If you’re like most people, you don’t think a lot about where your food comes from. Hopefully you think about its nutritional value, and maybe its social/environmental implications (e.g. how much oil was needed to produce it, what kinds of pesticides were required to make it grow beautifully). These are things I teach about, so I tend to think about them quite a lot, and try to make good choices based on what is best for our environment. I live in a rural community, so I actually have the opportunity to get to know some of the local farmers who grow the produce for the market. However, I had never thought about the fishermen who catch fish. Well, it turns out there are better ways to catch better fish.

Justin Simms’ documentary short, HAND.LINE.COD, is attempting to show you exactly that. Fogo Island off the coast of Newfoundland, Canada has a long history of catching cod; they are “people of the fish”. However, due to increased trawlers and low gas prices through the 80s and 90s, the cod fishery collapsed – there weren’t enough cod left in the ocean to make a living catching them. Thankfully, it wasn’t too late. What the fishermen (and women I presume) on Fogo Island want to do is restore the industry and restore their confidence in their identity by using handline fishing. This is exactly what it sounds like – fish caught by hand, one at a time, with bait. It’s been done since the 1600s, and is the general method used by all amateur fishermen in lakes, ponds, and streams.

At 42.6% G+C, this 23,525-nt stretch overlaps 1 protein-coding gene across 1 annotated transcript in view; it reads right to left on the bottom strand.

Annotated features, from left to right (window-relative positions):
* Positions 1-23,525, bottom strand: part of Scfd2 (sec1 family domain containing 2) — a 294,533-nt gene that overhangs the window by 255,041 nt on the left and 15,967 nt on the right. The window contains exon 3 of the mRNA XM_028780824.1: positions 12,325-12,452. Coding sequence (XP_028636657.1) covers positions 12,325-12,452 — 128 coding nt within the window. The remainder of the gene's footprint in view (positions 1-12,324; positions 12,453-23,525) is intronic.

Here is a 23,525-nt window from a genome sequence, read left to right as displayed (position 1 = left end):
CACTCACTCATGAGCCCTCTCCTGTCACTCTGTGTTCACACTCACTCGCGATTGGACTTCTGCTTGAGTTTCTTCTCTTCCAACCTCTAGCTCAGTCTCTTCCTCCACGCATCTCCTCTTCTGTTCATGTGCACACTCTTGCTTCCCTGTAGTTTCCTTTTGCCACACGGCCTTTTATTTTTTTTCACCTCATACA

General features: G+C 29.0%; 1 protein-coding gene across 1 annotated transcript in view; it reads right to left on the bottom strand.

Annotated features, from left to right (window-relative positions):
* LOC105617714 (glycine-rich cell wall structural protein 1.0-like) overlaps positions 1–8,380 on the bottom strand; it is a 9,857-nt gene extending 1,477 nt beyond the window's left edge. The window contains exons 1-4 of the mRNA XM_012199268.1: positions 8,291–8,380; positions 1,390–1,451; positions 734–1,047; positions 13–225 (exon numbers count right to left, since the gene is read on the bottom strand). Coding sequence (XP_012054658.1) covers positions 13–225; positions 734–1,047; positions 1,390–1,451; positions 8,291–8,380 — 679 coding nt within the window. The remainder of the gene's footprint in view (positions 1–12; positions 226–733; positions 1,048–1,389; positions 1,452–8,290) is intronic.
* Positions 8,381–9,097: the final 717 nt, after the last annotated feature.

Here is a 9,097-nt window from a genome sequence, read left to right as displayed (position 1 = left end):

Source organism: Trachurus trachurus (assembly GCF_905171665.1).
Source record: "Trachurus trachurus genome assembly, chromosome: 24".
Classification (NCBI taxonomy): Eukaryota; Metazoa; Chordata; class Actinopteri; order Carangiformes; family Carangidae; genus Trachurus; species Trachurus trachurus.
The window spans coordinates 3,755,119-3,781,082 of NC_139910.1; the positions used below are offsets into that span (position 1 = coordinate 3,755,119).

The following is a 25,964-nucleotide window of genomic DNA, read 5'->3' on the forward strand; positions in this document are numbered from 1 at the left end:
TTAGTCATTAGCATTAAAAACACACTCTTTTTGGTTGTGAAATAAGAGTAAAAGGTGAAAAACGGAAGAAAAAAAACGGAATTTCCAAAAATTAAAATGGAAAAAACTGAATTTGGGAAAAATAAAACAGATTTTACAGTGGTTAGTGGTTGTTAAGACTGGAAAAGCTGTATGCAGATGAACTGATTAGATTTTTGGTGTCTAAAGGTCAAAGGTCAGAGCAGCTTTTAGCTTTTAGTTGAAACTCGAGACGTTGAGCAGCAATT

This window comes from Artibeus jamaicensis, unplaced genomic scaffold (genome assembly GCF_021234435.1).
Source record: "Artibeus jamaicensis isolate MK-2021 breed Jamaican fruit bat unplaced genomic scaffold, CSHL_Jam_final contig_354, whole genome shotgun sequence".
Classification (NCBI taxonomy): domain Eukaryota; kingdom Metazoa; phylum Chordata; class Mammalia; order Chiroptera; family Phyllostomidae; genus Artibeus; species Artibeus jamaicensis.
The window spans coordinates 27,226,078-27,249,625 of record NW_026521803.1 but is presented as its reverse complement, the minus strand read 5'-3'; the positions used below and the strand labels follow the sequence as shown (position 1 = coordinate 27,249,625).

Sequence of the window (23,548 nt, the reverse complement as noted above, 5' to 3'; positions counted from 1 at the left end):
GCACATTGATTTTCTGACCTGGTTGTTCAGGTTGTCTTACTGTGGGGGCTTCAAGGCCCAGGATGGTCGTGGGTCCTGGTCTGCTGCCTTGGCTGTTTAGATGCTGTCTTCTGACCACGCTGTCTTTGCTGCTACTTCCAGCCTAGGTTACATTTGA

The way that these particular fishermen can make a living doing it is by nearly eliminating the middle man – they ship these directly to chefs in Toronto who pay twice the market rate for these. The film shows us the difference and, even if this is not the average, the difference is startling. You would want to pay more to eat the handline cod and the men and women who catch it deserve that. The best thing this film does in its short run time is make you think a little harder about something you think very little about.

Screens (as part of Shorts Cut Programme 10):
Wednesday, September 14, 7 PM, Scotiabank
Sunday, September 18, 1:30 PM, Scotiabank

Tickets can be purchased online at tiff.net